If you direct your own 401(k) plan investments you’ll need to consider the investment objectives, the risk and return characteristics, and the performance over time of each investment option offered by your plan in order to make sound investment decisions. Fees and expenses are factors that may affect your investment returns, and therefore impact your retirement income.
Why Should I Care About Plan Fees?
In a 401(k) plan, your account balance will determine the amount of retirement income you will receive from the plan. While contributions to your account and the earnings on your investments will increase your retirement income, fees and expenses paid by your plan may substantially reduce the balance of your account.
Assume that you’re an employee with 35 years until retirement and a current 401(k) account balance of $25,000. If returns on investments in your account over the next 35 years average 7% and fees and expenses reduce your average returns by 0.5%, your account balance will grow to $226,556 at retirement, even if there are no further contributions to your account. If fees and expenses are 1.5%, however, your account balance will grow to only $162,846. The 1% difference in fees and expenses would reduce your account balance at retirement by 28%.*
The following table demonstrates how varying levels of fees and expenses can impact the growth of a hypothetical 401(k) plan account after 35 years, assuming a $25,000 starting balance, 7% annual return before expenses and fees, and no additional contributions.
How Do I Learn About My Plan’s Fees?
The first step is to become informed about the different types of fees and expenses charged by your plan, and the way they are allocated to plan participants. The best way to do this is to study the fee disclosure information that your 401(k) plan provides to you.
By far the largest component of 401(k) plan fees and expenses is associated with managing plan investments. Your disclosure statement should clearly indicate the total annual operating expenses of each investment option. For example, in the case of a mutual fund, these operating expenses may include investment management fees and 12b-1 fees. These fees are charged against the assets of the fund and reduce the fund’s total return. The annual operating expenses will be shown both as a percentage of assets (expense ratio) and as a dollar amount for each $1,000 invested. For example, a fund may have an expense ratio of.15%, or $1.50 for each $1,000 invested. In this case, $10,000 invested in the fund would cost $15.00 annually (10 times $1.50).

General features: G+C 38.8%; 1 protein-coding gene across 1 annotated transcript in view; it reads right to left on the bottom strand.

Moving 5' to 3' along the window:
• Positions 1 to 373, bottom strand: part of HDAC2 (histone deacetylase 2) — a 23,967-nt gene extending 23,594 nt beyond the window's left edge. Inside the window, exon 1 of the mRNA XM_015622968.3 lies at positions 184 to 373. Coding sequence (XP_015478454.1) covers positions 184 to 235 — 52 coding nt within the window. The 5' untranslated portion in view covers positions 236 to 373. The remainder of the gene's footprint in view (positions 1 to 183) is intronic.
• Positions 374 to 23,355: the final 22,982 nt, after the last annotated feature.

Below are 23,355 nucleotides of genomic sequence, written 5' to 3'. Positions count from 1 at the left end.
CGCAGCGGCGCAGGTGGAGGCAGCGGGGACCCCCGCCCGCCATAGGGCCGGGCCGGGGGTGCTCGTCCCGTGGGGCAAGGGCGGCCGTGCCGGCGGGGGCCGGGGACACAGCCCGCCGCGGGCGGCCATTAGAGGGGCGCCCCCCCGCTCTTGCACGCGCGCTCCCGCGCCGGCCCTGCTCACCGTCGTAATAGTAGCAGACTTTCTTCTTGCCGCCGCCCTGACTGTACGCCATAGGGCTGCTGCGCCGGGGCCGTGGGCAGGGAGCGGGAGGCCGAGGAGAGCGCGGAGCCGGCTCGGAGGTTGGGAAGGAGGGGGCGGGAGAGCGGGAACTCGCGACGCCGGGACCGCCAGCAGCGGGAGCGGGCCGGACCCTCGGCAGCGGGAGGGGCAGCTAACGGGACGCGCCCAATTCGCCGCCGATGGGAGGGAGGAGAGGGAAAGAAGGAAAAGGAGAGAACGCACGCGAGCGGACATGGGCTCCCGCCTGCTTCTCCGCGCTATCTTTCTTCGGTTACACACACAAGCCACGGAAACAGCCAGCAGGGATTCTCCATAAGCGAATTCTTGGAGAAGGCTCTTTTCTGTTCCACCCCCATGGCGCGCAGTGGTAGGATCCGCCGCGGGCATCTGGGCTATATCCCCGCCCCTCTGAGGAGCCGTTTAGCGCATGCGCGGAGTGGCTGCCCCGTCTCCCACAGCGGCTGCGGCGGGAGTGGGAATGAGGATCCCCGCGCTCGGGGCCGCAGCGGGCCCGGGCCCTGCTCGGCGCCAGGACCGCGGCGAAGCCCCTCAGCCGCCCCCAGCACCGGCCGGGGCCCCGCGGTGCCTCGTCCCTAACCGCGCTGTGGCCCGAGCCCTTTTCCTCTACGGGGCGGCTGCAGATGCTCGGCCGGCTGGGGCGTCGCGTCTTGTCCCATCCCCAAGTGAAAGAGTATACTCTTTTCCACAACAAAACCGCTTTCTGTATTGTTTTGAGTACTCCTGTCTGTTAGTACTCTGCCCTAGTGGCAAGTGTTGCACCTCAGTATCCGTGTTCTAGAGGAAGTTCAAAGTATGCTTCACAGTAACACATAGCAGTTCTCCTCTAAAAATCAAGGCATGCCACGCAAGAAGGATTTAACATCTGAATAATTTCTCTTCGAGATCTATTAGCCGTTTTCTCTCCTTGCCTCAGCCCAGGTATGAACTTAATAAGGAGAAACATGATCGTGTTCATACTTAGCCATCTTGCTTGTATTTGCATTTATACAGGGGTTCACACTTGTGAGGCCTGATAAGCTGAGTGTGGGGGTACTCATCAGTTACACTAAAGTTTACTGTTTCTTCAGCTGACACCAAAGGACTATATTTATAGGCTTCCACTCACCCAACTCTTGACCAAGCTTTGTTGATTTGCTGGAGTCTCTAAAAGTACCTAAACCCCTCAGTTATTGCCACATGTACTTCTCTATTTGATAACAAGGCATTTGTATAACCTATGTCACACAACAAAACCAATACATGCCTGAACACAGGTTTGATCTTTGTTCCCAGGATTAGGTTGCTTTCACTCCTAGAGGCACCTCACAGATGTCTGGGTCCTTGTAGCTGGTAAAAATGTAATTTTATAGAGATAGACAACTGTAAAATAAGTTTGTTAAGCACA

Your plan’s disclosure material will also describe any shareholder-type (transaction) fees that apply to each investment option–things like sales charges and loads, withdrawal fees and surrender charges, and fees to transfer between investment options.
Your plan must also provide a chart that lets you easily compare information about each investment option. For example, if your plan allows you to choose among different mutual funds (or from different families of mutual funds), the difference in fees and expenses may help you choose between two or more funds that are otherwise similar in performance and investment strategy.
The day-to-day operation of a 401(k) plan also involves expenses for basic services–plan record keeping, accounting, legal and trustee services–that are necessary for administering the plan as a whole. Sometimes employers pay these expenses. Sometimes they’re paid by the plan, and either allocated to all participants in proportion to account balances (that is, participants with larger accounts pay more of the allocated expenses) or charged as a flat fee to each participant’s account. Your fee disclosure should contain an explanation of any fees and expenses that may be charged to participants’ accounts. You’ll also receive an explanation of any fees and expenses that may be charged to your individual account–for example, fees for taking out a loan or processing a qualified domestic relations order.
Remember that fees and expenses are just one factor to consider when choosing an investment for your 401(k) plan account. You’ll also need to consider your asset allocation and your goals. All things being equal, minimizing the fees and expenses you pay to your 401(k) plan may help you increase your retirement nest egg–so be informed and review all your options carefully.